Carlo Catani, an activist with the Slow Food movement, was at a wine show in Italy two years ago tasting some bottles from Georgia when an idea struck him: what if he were able to convince Italian winemakers to make wine using the traditional Georgian method of fermenting it in large clay vessels known as kvevri?
The initial idea was something of a joke, says Catani, who works on promoting wine culture in his native region of Romagna. But the more he thought about it, the more intrigued he was about the idea. “We talked to some producers in our region, and 15 of them agreed to try doing it. Our goal was to help spread Georgian wine culture, but another goal was to get the producers to collaborate among themselves, which was something they usually didn’t do. This was the only way they could make this kind of wine in a good way,” Catani says.
And so was born what is still an ongoing experiment – to make Italian wine with a Georgian accent (or is it Georgian wine with an Italian accent)?
The experiment is not so far fetched, Catani says. Turns out making wine in clay vessels was once done in Italy – in Roman times, that is. “The Romans stopped using this method more or less after the Barbarian invasion. After that they started using wooden barrels,” he explains. “So we more or less have some 1,500 years of a gap in using kvevris. The Georgians have been using kvevris from the beginning, from when wine grapes were domesticated until now. So they have good knowledge in how to use this.”
After finding his willing Italian vintners, Catani says the next challenge was getting the kvevris over to Romagna from Georgia. In case any broke, 17 of the clay jars were loaded onto a Georgian truck for what ended up being a week-long trek to Italy. Once the kvevris arrived, Catani arranged for a group of Georgian winemakers to come to Italy during the harvest time to show their Italian counterparts how their method works. “The most important information is coming from the Georgian winemakers. You have to put the kvevri in the ground, to regulate the temperature. And you have to use beeswax to seal the kvevri,” Catani explains.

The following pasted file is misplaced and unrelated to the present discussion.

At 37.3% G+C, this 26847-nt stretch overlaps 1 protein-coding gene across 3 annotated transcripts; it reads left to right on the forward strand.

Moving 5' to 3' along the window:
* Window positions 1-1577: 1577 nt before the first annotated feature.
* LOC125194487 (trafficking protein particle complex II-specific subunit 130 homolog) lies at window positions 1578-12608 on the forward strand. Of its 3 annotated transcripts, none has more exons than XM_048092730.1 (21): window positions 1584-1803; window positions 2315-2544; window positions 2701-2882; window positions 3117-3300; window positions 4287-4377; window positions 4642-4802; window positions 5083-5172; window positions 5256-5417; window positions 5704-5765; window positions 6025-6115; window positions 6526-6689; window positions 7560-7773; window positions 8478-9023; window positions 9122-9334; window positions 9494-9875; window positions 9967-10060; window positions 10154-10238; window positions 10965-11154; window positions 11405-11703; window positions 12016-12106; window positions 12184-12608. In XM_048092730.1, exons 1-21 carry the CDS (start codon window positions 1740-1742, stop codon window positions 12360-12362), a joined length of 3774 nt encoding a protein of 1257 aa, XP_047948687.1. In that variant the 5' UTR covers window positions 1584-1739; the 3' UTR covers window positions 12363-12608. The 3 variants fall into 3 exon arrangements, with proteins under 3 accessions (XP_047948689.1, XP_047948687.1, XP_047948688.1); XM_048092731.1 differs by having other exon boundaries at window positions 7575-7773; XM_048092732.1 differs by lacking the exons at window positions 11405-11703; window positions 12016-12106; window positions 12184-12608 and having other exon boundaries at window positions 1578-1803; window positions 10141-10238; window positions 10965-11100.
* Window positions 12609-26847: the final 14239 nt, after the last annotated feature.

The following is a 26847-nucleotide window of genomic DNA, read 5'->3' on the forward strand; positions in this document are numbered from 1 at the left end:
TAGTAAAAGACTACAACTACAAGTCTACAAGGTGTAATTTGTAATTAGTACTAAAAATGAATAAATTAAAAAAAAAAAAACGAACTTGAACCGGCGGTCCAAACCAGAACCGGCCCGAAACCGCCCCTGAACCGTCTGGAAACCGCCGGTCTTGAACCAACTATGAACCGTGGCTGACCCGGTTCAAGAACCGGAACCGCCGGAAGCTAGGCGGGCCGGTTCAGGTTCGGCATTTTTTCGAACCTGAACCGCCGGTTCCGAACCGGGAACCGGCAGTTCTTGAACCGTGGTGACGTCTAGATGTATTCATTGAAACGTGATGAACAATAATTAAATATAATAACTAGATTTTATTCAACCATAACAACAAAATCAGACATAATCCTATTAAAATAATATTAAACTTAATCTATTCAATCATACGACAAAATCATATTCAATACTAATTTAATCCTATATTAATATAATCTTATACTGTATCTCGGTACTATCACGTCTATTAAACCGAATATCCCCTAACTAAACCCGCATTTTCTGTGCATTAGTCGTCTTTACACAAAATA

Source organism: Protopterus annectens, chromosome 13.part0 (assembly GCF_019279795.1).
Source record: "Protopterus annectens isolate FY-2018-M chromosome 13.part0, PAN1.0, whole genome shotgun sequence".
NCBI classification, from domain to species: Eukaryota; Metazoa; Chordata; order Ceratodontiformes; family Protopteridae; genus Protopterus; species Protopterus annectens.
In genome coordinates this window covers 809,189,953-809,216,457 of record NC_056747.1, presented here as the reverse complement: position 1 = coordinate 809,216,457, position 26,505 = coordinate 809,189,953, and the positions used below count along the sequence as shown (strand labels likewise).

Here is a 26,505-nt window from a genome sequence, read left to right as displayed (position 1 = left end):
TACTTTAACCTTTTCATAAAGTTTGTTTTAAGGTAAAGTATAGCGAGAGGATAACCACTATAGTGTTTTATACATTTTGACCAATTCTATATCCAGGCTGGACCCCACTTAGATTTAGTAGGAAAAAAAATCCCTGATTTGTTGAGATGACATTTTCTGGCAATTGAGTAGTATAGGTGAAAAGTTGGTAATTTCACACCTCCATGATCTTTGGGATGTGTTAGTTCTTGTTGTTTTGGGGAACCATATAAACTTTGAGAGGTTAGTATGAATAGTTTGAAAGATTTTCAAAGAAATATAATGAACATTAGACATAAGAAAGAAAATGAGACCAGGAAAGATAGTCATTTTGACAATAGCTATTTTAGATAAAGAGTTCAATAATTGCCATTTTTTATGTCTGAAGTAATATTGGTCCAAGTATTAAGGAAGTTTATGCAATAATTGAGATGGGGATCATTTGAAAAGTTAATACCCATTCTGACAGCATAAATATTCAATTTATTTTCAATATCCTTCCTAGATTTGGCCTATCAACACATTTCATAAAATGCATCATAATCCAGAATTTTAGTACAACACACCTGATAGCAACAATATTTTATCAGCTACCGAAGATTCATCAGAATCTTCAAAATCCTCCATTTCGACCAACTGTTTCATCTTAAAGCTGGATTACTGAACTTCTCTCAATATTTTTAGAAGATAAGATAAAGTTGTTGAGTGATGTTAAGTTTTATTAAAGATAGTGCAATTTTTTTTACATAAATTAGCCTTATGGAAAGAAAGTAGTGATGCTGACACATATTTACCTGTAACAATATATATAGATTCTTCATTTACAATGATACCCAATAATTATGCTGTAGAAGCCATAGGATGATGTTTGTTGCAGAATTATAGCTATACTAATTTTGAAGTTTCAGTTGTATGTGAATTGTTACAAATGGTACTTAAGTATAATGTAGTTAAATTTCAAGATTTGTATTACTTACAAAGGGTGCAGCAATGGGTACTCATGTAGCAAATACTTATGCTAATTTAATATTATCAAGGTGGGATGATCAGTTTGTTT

For now, the kvevris – which each hold up to 500 liters of wine – are in the ground and working their magic on the liquid inside them. The plan is to unseal the vessels in May, during an annual food festival in the town of Faenza, and see what the Italian winemakers were able to come up with.
“I think the most interesting things about kvevri wine are that you are drinking history, so your mind can have a wonderful trip and it’s a wonderful idea to drink this ancestral wine,” says Catani. “The second is that it’s a totally natural wine. There is no pesticide and the grapes have not been treated in any way. The third thing is that the kvevri wines are very different from the other wines that you can find sold – the maceration with the skin is very long, the colors are different – the white wines are more orange and the red wines are more violet. They are absolutely different than what is the panorama of other wines in the world. For me, anything that can increase this panorama is absolutely wonderful.”
“It’s like if a painter can use more colors for his painting.”